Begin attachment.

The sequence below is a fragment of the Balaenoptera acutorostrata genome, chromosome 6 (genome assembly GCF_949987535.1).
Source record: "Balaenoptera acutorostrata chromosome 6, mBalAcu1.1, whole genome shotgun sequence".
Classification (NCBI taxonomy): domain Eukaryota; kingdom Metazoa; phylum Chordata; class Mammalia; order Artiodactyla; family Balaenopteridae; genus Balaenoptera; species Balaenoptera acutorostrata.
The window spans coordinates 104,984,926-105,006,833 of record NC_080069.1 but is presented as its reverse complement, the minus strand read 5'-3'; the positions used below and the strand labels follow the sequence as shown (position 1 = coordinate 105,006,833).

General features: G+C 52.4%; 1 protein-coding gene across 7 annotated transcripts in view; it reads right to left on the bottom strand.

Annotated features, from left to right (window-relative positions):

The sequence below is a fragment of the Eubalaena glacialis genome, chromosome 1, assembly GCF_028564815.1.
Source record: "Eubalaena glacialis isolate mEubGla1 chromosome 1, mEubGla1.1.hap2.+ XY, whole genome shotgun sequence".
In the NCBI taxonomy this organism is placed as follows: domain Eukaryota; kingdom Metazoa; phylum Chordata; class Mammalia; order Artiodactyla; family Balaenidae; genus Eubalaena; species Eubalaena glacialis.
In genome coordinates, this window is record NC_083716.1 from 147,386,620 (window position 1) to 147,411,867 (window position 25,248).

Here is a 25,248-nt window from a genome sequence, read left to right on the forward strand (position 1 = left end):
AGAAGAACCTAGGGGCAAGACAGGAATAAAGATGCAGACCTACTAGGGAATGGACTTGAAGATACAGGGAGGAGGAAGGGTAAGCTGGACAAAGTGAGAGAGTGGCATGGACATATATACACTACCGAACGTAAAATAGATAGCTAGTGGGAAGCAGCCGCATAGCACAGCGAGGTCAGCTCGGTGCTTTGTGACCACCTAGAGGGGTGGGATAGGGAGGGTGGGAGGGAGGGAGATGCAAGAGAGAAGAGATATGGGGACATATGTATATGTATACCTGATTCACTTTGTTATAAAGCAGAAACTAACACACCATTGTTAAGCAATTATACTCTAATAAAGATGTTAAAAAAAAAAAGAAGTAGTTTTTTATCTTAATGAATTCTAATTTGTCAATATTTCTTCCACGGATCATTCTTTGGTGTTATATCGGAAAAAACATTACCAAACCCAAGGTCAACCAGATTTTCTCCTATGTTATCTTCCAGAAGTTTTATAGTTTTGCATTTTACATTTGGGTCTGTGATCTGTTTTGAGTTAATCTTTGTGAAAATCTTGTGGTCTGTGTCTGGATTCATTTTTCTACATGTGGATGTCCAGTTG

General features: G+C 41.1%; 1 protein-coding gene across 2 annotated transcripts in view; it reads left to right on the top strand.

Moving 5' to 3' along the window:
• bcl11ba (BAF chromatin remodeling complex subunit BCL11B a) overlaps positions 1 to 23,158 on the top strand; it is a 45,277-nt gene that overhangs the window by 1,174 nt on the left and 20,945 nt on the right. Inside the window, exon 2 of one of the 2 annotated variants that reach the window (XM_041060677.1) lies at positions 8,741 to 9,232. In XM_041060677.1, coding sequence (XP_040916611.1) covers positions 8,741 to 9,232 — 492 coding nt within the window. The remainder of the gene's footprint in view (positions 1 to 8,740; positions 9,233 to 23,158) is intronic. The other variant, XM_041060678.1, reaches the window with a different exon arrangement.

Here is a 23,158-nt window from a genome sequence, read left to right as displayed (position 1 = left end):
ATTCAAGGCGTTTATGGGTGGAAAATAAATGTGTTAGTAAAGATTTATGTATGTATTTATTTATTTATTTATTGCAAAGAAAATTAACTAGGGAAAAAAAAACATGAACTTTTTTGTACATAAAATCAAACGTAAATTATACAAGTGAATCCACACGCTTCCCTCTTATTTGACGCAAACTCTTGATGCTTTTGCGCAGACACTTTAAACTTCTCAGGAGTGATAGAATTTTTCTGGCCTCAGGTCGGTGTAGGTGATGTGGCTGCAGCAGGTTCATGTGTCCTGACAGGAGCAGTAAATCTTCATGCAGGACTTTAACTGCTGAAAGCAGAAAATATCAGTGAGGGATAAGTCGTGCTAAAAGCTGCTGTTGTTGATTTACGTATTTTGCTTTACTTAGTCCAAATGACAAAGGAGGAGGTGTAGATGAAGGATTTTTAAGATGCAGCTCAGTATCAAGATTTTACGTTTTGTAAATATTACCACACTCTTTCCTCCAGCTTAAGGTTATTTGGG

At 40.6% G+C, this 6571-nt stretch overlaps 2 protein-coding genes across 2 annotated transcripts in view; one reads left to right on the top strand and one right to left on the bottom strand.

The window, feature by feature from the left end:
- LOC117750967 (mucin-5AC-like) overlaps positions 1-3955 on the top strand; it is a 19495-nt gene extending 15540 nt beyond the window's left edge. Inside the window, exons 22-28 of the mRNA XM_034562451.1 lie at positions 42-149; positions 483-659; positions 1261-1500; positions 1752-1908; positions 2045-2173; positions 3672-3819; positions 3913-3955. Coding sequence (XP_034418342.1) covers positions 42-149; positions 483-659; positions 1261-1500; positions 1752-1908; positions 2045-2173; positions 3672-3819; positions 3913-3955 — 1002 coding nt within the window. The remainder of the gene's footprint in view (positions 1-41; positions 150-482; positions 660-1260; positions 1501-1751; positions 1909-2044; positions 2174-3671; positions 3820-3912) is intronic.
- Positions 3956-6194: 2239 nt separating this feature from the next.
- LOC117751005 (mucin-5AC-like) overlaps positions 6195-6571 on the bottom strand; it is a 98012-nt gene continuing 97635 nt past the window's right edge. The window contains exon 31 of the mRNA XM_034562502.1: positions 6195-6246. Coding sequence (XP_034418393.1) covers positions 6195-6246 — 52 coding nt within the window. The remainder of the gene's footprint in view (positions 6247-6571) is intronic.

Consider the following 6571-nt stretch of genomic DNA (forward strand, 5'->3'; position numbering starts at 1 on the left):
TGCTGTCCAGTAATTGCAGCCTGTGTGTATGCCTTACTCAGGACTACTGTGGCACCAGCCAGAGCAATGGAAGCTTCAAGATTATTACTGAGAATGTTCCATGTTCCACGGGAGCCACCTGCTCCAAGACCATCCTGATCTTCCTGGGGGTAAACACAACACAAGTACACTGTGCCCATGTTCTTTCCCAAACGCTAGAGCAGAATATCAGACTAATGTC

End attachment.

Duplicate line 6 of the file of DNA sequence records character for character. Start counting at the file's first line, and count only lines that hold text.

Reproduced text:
Annotated features, from left to right (window-relative positions):